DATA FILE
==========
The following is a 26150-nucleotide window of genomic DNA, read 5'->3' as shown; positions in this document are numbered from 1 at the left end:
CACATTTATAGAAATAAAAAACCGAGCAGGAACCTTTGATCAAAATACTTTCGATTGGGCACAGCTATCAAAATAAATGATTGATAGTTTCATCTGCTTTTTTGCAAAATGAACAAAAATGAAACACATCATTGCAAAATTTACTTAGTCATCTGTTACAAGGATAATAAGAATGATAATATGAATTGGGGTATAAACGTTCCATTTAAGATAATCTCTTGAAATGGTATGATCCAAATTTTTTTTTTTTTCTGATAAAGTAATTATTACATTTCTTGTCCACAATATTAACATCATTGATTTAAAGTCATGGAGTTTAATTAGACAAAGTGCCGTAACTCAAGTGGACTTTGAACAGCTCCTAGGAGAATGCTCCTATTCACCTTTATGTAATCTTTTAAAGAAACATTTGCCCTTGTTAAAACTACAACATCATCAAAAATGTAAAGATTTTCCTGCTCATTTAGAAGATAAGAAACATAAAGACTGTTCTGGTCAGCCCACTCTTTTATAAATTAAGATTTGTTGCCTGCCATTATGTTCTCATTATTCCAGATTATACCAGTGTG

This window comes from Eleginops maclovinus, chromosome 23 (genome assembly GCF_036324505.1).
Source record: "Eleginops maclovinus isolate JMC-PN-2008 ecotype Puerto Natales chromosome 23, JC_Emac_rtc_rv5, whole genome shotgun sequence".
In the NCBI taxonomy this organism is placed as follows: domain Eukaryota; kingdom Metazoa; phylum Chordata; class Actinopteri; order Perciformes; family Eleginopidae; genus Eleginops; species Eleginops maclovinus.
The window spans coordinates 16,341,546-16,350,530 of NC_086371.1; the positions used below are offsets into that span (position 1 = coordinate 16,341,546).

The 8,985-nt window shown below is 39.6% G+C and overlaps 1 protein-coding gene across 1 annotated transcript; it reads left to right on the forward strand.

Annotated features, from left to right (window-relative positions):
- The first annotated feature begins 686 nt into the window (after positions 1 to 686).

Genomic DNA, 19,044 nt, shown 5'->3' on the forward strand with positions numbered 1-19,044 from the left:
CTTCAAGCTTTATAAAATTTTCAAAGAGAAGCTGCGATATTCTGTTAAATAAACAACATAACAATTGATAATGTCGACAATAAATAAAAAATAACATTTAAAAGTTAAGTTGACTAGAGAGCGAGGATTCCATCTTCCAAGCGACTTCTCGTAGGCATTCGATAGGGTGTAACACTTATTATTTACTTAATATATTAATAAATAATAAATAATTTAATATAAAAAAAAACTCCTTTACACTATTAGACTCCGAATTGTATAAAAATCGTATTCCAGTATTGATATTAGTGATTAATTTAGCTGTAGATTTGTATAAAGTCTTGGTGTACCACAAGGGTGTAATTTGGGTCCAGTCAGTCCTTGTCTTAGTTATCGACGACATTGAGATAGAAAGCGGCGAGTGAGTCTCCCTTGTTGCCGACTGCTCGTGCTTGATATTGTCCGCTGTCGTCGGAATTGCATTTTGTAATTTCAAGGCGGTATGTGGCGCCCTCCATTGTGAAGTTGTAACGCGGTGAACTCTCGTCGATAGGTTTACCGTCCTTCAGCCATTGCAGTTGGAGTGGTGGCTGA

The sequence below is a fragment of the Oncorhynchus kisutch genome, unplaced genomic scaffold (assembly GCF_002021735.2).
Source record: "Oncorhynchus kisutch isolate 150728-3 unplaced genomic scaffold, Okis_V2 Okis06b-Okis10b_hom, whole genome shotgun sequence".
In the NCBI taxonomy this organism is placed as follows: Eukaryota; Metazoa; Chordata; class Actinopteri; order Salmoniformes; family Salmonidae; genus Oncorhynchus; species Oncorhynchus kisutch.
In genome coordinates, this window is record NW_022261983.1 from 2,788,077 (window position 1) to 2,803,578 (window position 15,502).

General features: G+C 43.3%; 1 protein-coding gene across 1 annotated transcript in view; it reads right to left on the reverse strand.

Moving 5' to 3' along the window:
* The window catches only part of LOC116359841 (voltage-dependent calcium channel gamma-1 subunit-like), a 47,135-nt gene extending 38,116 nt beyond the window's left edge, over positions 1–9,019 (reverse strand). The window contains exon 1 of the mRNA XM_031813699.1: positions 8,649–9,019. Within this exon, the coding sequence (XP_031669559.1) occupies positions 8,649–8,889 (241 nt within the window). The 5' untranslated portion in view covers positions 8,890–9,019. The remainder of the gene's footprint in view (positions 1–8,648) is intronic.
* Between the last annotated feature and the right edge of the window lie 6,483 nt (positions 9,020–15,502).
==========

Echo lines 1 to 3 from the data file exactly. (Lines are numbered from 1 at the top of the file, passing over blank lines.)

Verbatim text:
The following is a 26150-nucleotide window of genomic DNA, read 5'->3' as shown; positions in this document are numbered from 1 at the left end:
CACATTTATAGAAATAAAAAACCGAGCAGGAACCTTTGATCAAAATACTTTCGATTGGGCACAGCTATCAAAATAAATGATTGATAGTTTCATCTGCTTTTTTGCAAAATGAACAAAAATGAAACACATCATTGCAAAATTTACTTAGTCATCTGTTACAAGGATAATAAGAATGATAATATGAATTGGGGTATAAACGTTCCATTTAAGATAATCTCTTGAAATGGTATGATCCAAATTTTTTTTTTTTTCTGATAAAGTAATTATTACATTTCTTGTCCACAATATTAACATCATTGATTTAAAGTCATGGAGTTTAATTAGACAAAGTGCCGTAACTCAAGTGGACTTTGAACAGCTCCTAGGAGAATGCTCCTATTCACCTTTATGTAATCTTTTAAAGAAACATTTGCCCTTGTTAAAACTACAACATCATCAAAAATGTAAAGATTTTCCTGCTCATTTAGAAGATAAGAAACATAAAGACTGTTCTGGTCAGCCCACTCTTTTATAAATTAAGATTTGTTGCCTGCCATTATGTTCTCATTATTCCAGATTATACCAGTGTG

This window comes from Eleginops maclovinus, chromosome 23 (genome assembly GCF_036324505.1).